Giuseppe Della Penna :: Website @ UnivAQ

State Space Exploration (*Reachability Analysis*) is at the very heart
of all algorithms for automatic verification of concurrent systems. As well
known, the main obstruction to automatic verification of *Finite State Systems*
is the huge amount of memory required to complete state space exploration (*state
explosion*).

In general, two kinds of approaches have been studied to counteract state explosion:

- In a
**memory saving**approach one essentially tries to reduce the amount of memory needed to represent the set of visited states. - In an
**auxiliary storage**approach one tries to exploit disk storage as well as distributed processors (network storage) to enlarge the available memory (and CPU).

Moreover, there are two state exploration techniques used in verification software:

**symbolic state space exploration**(i.e. OBDD based). This technique is mainly used to verify the design of sequential logic nets, i.e. integrated circuits microcode and similar software.**explicit state space exploration**. This technique often outperforms symbolic exploration in the verification of protocols or similar software.

In our reseach, we showed experimentally that **certain software, in
particular protocols, exhibit transition locality**. That is, w.r.t.
levels of a Breadth First (BF) visit, state transitions tend to be between
states belonging to close levels of the transition graph.

To exploit this property, we developed two new explicit state space exploration algorithms that enhance the standard BF explicit state space exploration, trading space with time.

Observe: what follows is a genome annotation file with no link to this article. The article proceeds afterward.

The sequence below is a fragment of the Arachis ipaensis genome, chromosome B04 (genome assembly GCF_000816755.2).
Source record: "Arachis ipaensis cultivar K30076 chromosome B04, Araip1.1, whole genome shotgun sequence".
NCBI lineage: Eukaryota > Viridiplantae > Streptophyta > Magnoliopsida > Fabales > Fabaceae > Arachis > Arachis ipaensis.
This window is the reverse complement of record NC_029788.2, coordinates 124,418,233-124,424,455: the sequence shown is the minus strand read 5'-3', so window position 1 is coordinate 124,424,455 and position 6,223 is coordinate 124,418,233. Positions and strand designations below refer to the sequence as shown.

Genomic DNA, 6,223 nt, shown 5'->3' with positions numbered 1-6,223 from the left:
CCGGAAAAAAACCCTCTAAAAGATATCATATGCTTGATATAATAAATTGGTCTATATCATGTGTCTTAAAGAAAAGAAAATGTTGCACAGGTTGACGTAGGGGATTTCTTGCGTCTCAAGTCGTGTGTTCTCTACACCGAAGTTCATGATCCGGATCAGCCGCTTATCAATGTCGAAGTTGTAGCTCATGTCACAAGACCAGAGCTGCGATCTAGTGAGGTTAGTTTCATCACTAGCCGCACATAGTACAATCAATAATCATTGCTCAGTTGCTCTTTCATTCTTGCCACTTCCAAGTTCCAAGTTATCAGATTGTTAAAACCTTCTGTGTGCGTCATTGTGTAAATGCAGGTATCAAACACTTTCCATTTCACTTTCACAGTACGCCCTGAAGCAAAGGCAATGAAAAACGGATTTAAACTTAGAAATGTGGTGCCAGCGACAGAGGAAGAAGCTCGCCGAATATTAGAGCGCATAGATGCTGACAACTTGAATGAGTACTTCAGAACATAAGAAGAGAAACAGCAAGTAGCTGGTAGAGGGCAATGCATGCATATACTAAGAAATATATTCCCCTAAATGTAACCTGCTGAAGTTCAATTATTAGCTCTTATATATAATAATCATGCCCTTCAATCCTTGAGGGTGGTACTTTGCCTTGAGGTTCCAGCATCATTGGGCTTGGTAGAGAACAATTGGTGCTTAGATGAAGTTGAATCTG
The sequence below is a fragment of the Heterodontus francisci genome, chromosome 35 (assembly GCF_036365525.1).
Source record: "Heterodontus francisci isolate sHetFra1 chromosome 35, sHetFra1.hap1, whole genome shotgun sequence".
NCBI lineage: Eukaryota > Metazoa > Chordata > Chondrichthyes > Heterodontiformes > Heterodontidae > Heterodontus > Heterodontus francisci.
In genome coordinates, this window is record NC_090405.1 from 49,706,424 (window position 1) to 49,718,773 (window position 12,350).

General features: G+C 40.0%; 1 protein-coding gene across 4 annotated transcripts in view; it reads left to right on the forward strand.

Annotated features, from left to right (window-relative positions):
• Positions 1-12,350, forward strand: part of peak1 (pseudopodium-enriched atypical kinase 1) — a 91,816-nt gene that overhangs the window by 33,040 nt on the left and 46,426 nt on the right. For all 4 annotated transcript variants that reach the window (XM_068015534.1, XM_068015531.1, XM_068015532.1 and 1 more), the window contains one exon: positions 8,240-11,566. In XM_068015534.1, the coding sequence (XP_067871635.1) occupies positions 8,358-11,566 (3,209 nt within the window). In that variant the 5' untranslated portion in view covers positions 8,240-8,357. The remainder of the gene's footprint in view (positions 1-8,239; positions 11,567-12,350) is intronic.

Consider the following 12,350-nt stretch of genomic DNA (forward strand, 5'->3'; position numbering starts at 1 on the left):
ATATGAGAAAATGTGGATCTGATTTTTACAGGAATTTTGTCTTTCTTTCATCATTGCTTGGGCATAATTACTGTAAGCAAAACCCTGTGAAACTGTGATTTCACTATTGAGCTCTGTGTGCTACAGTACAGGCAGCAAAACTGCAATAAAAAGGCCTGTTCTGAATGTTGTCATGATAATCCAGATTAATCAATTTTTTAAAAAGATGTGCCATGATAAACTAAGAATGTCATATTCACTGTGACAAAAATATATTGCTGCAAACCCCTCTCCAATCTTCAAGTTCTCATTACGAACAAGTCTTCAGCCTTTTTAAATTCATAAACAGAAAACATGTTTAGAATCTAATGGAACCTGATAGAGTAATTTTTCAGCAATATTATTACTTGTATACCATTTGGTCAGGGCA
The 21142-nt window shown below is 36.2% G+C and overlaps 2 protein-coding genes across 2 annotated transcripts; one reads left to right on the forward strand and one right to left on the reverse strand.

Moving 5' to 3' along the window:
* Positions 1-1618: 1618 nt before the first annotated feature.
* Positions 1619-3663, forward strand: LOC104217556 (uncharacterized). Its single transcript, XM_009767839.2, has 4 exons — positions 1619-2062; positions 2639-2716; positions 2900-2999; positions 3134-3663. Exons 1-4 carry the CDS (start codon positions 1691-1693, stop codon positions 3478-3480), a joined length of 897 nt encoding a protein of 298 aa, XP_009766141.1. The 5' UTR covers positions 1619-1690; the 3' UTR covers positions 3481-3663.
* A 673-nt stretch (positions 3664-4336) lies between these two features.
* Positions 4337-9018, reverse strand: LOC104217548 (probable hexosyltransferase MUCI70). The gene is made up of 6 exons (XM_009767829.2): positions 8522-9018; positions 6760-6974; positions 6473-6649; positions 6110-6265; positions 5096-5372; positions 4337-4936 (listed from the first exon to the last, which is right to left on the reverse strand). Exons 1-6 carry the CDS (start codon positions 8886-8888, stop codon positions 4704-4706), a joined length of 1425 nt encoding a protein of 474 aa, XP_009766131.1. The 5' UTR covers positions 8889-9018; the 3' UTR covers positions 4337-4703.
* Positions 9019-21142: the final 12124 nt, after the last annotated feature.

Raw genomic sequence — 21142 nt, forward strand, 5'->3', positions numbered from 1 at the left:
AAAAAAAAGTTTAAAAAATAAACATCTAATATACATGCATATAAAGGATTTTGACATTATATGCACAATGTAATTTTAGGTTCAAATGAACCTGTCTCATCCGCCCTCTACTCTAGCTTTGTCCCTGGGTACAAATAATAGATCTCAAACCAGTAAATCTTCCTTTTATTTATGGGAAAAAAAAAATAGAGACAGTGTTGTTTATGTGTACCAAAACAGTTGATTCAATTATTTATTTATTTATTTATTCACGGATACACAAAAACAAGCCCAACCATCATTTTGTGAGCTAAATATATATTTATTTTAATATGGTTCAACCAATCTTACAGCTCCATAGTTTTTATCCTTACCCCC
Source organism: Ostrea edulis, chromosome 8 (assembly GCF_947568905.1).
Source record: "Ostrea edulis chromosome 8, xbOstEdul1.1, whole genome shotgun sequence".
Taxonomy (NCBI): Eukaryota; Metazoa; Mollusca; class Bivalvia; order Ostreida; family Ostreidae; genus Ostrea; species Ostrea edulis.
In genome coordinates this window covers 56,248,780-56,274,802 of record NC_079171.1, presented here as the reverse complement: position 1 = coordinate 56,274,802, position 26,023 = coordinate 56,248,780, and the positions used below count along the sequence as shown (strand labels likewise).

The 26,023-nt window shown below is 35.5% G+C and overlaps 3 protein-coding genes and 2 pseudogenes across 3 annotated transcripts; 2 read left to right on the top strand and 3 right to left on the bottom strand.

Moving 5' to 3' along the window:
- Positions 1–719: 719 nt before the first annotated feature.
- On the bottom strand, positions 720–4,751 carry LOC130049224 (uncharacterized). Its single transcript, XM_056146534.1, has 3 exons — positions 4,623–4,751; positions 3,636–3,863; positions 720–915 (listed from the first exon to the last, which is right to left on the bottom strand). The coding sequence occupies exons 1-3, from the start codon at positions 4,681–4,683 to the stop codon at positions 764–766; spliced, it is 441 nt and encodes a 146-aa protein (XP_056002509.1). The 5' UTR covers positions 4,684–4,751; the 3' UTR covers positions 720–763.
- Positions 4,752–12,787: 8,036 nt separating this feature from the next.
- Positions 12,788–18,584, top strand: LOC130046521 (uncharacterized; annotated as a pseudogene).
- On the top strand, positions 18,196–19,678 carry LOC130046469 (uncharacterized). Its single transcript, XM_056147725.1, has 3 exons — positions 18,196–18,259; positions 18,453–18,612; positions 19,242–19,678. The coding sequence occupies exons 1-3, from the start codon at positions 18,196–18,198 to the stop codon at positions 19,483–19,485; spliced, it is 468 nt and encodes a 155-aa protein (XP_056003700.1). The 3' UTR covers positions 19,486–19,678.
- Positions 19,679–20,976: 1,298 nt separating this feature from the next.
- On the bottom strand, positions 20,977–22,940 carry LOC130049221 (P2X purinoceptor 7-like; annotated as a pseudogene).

Our first enhanced BF visit algorithm is the **Cache Based Breadth First
Search** (CBBFS). Essentially, it replaces the hash table used in a BF state
exploration with a *cache memory* (i.e. visited states may be forgotten)
and uses disk storage for the BF queue.

We implemented the CBBFS on the Murphi verifier from Stanford University. The implementation is compatible with all the common state reduction techniques used by Murphi. The algorithm has been included in the last official release of the verifier. We are currently working on the integration of our algorithm in SPIN.

We experimented our approach in situations where the conventional explicit state space exploration would go out of memory, and successfully completed many verifications. In particular, our results show that CBBFS can save more than 40% of memory with an average time penality of 50%.

The first results obtained in the CBBFS experimentation using Murphi have been presented during CHARME 2001.

The second enhanced BF visit algorithm is the **Disk Based Breadth First
Search** (DBBFS). Essentially, it uses disk storage to save memory during the
exploration. Exploiting locality, we are able to access disk without the big
time penalities that affect other disk-based exploration algorithms.

We implemented also the DBBFS on the Murphi
verifier and experimented it in situations where the available memory was
very low w.r.t the protocol size. Our results
show that DBBFS ensures termination in any memory condition, with a time penalty
that degrades very well as the available memory runs out. In particular, we
verified protocols using 10% of the memory that would be required by the
standard RAM-based algorithm, and even in this extreme situation our DBBFS was
only 3 times slower (on average) than the RAM-based Murphi. We also used DBBFS
on a protocol with 10^{9} states that would require 5 gigabytes of RAM
to be verified and completed the verification using only 250 megabytes.

The first results obtained in the CBBFS experimentation have been presented during FMCAD 2002.

The DBBFS algorithm, as well as the CBBFS algorithm, is now part of the CMurphi verifier.